Vitamin E supplements help prevent breast cancer
By David Liu, PHD
Saturday Sept 15, 2012 (foodconsumer.org) -- To be exact, not all types of vitamin E help prevent breast cancer. Rutgers University researchers recently published a study in Cancer Prevention Research saying that γ, and δ tocopherol may help prevent hormone-dependent breast cancer.
There are a few types of vitamin E or tocopherol, designated as α, β, γ, and δ. Several large cancer prevention studies indicated that α tocopherol does not provide any protection against breast cancer, but laboratory studies suggest that δ- and γ-tocopherol may be more effective, according to the background information in the study report.
A. K. Smolarek and colleagues at Rutgers University Department of Chemical Biology conducted two animal model studies of breast cancer to assess chemopreventive activities of individual tocopherols in diets containing 0.3 percent of tocopherol (α-, δ- or γ-) or a γ-tocopherol rich mixture (γ-TmT).
Tocopherols did not prevent human epidermal growth factor receptor (HER2/ney)-driven tumorigenesis, but δ- and γ-tocopherols were able to inhibit hormone-dependent breast cancer growth in N-methyl-N-nitrosourea (NMU)-treated female Sprague Dawley rats.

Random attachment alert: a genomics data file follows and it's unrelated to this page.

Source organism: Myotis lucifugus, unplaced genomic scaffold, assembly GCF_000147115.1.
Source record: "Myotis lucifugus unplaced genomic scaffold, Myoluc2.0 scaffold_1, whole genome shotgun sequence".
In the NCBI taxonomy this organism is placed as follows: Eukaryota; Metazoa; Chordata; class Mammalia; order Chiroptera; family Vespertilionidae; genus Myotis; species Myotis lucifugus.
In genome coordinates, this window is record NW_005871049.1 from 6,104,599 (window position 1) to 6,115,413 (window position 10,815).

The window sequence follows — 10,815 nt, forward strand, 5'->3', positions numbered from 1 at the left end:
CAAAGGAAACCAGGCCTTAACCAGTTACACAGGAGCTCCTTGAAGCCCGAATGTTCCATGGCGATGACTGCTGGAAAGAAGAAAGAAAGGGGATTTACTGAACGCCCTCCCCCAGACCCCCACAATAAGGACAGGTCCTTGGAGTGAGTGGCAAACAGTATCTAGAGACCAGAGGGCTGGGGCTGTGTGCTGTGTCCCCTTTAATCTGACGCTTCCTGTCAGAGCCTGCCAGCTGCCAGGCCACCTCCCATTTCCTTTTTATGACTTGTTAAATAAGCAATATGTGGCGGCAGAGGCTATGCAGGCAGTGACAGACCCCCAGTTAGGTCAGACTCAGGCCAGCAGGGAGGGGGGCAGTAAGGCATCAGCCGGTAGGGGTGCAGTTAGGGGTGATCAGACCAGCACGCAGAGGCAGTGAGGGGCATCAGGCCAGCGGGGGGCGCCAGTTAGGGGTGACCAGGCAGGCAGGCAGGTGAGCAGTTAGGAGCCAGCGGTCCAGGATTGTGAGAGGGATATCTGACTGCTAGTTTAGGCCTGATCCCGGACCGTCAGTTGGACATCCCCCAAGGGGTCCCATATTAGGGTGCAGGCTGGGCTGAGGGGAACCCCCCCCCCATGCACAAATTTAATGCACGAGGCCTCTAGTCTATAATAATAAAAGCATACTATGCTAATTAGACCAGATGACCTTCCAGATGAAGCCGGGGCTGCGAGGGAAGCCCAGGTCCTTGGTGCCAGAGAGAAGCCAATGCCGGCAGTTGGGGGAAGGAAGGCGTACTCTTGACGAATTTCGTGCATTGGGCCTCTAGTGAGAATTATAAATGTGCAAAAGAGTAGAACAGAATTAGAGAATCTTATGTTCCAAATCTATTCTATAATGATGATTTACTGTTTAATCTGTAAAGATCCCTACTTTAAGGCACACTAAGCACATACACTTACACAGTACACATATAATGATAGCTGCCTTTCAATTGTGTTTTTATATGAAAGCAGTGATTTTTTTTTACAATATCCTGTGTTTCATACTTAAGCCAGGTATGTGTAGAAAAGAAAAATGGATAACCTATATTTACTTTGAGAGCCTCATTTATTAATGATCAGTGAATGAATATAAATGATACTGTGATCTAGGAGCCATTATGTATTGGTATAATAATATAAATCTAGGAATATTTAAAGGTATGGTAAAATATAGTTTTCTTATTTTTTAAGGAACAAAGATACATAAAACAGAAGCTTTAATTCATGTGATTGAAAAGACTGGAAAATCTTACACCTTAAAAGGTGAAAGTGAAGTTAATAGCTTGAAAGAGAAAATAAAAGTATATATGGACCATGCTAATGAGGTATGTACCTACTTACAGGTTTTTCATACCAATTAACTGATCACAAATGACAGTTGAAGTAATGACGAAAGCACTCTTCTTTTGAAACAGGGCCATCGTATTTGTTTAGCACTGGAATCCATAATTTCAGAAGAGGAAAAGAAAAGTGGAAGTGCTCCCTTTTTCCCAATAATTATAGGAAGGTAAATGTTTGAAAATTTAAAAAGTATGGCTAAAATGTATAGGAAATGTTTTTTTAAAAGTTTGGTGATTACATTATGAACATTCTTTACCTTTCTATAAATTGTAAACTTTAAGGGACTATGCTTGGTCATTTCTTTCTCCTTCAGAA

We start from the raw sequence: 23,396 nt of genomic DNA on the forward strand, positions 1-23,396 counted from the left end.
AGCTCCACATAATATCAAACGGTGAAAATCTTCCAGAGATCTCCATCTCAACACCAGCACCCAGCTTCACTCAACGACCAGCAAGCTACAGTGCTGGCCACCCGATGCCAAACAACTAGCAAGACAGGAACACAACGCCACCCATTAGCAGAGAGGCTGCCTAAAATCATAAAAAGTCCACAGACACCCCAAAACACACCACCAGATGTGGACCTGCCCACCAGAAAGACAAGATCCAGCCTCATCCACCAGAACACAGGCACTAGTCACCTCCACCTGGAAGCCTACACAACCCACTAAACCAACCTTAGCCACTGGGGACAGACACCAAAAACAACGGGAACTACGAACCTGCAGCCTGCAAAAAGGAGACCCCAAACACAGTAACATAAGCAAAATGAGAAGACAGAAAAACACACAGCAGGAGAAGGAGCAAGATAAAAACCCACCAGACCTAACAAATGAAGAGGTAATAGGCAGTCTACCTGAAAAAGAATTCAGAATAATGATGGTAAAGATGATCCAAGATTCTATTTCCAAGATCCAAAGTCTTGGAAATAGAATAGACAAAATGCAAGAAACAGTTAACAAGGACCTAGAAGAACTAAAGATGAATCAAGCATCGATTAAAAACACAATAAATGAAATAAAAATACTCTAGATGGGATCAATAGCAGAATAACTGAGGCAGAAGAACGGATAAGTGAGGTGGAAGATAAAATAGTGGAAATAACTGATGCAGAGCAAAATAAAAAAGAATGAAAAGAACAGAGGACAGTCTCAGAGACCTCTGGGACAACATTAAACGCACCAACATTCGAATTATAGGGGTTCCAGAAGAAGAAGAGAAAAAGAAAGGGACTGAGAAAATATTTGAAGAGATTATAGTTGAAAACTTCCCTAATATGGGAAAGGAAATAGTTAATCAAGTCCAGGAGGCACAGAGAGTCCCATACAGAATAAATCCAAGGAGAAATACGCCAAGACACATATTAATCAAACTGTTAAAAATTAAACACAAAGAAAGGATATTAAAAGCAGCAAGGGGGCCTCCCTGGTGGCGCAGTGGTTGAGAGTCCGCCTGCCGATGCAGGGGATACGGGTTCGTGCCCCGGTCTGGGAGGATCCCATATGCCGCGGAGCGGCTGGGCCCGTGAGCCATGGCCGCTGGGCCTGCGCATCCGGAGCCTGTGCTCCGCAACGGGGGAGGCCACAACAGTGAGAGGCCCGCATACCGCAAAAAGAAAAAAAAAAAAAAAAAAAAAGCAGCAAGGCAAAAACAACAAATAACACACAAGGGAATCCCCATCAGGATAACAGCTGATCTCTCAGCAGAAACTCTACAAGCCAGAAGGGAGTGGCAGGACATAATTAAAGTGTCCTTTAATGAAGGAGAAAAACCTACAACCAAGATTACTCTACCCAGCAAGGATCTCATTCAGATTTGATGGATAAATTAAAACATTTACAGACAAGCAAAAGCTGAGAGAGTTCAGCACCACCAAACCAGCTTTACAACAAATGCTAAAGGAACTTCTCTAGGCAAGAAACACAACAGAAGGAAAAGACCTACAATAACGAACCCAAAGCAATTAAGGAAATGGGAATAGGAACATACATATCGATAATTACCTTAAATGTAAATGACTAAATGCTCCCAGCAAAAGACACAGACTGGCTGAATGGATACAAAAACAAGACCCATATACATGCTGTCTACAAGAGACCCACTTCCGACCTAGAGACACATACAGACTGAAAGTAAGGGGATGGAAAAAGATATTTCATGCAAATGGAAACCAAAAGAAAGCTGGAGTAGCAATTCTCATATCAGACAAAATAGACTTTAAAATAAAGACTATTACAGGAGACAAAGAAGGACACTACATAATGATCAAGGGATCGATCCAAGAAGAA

The mutagen-treated rats in the control group developed an average tumor mass of 10.6 gram at 11 weeks of dietary intervention, compared to 7.2 grams and 7.1 grams in mutagen-treated rats using diets with δ- or γ-tocopherol, respectively.
Rats supplemented with δ- or γ-tocopherol had 42% or 32% less breast cancers, respectively, compared to those rats untreated with vitamin E.
In contrast, α-tocopherol did not decrease tumor mass or multiplicity.
In breast cancers, a number of biomarkers increased including the protein levels of pro-apoptotic markers (BAX, cleaved-caspase 9, cleaved-caspase 3, cleaved-PARP). But δ-tocopherol, γ-tocopherol and γ-TmT inhibited anti-apoptotic markers (Bcl2, XIAP).
Additionally, δ- and γ-tocopherols affected markers of cell proliferation (PCNA, PKCα), survival (PPARγ, PTEN, phospho-Akt) and cell cycle (p53, p21).
The researchers concluded "Both δ- and γ-tocopherols, but not α tocopherol, appear to be promising agents for the prevention of hormone-dependent breast cancer."
Breast cancer is expected in 230,000 women in 2012 in the United States and the disease and its implications is expected to kill nearly 40,000 in the U.S. in the same year.
Breast cancer is in many cases preventable by following a healthy lifestyle including a healthy diet. According to an authorative organization, two most important risk factors for breast cancer are medical radiation used in diagnostics and cancer treatment and hormone therapies. On the other hand, taking vitamin D supplements and other supplement may help drastically reduce the risk of developing the disease.
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